What You Don’t Know About: Being a Sprinter
Originally Posted: October 19, 2015, ThePlayersTribune.com
By, Carmelita Jeter, Sprinter
Have you ever been cornered and asked, “So, what do you do?” Or maybe, “What’s your major?” Sometimes, it can be tough be explain. Everyone thinks they know what a pro athlete does. But do we really know? In The Crossover, Blake Griffin has been cross-training with top athletes from various sports, the latest being three-time Olympic medalist Carmelita Jeter. This is What You Don’t Know About: Being a Sprinter.
People may not realize it, but success as a sprinter is less about pure speed and more about instinct, trust and feel.
Don’t get me wrong. Speed obviously matters, and there’s a lot of work involved to become fast. We put in long hours several days a week for several months a year. We train in ways people likely don’t expect. There’s an assumption that the training is just sprinting 100 and 200 meters over and over, but that’s not the case. A key part of the training is distance work, running 300, 400 and 500 meters during the preseason. You need to build endurance so you can eventually go all-out for 100 or 200 meters.
It’s not uncommon for fast runners to get beaten because they lack endurance. After a really good start and leading the pack for 60 meters, he or she suddenly just falls off. They end up in fourth or fifth, wondering, Wow, what happened?
A lot of times, it’s because they didn’t have the stamina to hold that lead.
For a few months, I work on these longer runs, then begin sprinting more. At that point, 100 meters feels much quicker — and way more fun, because you’re actually enjoying what you do. But you have to do the long stuff first. It’s like how a basketball player has to practice free throws. Do they want to practice their free throws? No. But they have to. Same with a sprinter working into shape through long distance. You don’t want to, but it helps you finish the race stronger.
It also creates the endurance necessary for success throughout multiple rounds. Championships can go up to four rounds, so your fitness must be at a certain level if you want to even reach that final round for a chance to medal.
But even more than speed or stamina, my training is designed to reach a place where I can rely on instinct, trust and feel while competing.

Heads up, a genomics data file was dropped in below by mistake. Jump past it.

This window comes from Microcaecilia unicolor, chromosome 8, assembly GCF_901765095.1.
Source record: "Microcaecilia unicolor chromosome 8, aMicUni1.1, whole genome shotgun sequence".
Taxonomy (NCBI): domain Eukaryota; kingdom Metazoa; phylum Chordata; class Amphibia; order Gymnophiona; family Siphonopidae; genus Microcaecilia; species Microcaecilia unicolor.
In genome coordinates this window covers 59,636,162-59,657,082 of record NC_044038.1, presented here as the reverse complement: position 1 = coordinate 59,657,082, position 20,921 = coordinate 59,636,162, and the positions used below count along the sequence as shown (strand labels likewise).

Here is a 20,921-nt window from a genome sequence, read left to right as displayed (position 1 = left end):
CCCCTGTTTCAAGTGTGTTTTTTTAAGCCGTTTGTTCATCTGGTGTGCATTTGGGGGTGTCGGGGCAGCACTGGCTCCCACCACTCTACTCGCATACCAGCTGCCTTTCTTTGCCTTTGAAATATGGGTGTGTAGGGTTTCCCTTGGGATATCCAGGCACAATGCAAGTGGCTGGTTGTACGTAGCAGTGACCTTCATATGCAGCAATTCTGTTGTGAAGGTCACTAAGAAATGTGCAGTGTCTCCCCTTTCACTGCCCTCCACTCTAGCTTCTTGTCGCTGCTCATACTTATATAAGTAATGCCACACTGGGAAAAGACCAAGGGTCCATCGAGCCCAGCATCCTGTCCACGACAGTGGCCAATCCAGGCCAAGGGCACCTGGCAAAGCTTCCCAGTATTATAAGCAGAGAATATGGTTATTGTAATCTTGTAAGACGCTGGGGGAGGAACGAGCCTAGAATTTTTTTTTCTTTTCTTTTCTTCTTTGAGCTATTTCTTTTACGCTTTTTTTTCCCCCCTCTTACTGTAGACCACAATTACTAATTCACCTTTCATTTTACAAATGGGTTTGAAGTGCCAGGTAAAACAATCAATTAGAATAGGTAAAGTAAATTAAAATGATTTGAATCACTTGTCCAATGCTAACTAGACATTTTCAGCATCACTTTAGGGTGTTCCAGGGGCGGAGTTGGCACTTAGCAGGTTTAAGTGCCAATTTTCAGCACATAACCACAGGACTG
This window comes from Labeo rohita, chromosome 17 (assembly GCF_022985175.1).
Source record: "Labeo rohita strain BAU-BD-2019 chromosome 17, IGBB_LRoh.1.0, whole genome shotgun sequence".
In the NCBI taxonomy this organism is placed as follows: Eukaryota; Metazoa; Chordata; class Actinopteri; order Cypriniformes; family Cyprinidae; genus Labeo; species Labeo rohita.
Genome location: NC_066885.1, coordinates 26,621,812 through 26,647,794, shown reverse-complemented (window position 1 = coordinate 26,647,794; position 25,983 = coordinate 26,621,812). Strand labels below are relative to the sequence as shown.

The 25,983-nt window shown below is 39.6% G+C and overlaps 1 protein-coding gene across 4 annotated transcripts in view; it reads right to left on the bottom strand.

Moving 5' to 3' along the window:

During a race, strategy is basically subconscious. You’re not actively saying, “Okay, do this, do that.” That’s too much thinking to do in 10 seconds. You train yourself so when the gun clicks, everything becomes second nature rather than guided by active thought.
In the morning before every race, I walk by myself for a few blocks near my hotel, going over every step I’ll take. I run the race in my head, so by the time the real one begins, I don’t even have to think. I’m mentally going through various phases of the race, because that’s how you train. Twenty meters is your drive phase, where you’re trying to get up tall. The last 60 meters, you’re trying to hold your position. Throughout a race, you’re just trying to do your phases. Sometimes, you might rush them, because maybe somebody has a better start. And you’re just trying to hurry up to reach a phase to where you know you can catch them.
Once the gun clicks, however you react in that moment, that’s what you’re dealing with throughout the race. You can’t dramatically change or fix anything, because you only have 10 seconds. But you know how everything is supposed to feel as you run, and if something’s not right, your body instantly and instinctively senses it. Boom! Boom! Boom! Literally in split seconds, a veteran sprinter can recognize,My legs are behind me. My head’s too far back. My hips are under me.
Ultimately, those are the adjustments made during a race. If you have a really bad start, you can hopefully correct it by the time you hit 70 meters.
Just don’t panic.
If you panic, you’ve already messed up, and nothing can be fixed. You have to trust yourself to recognize what’s not working, then make the correction without missing a beat. I’ve always said my biggest competitor is myself. That’s who you’re running against, and if you beat yourself, you’ve already lost.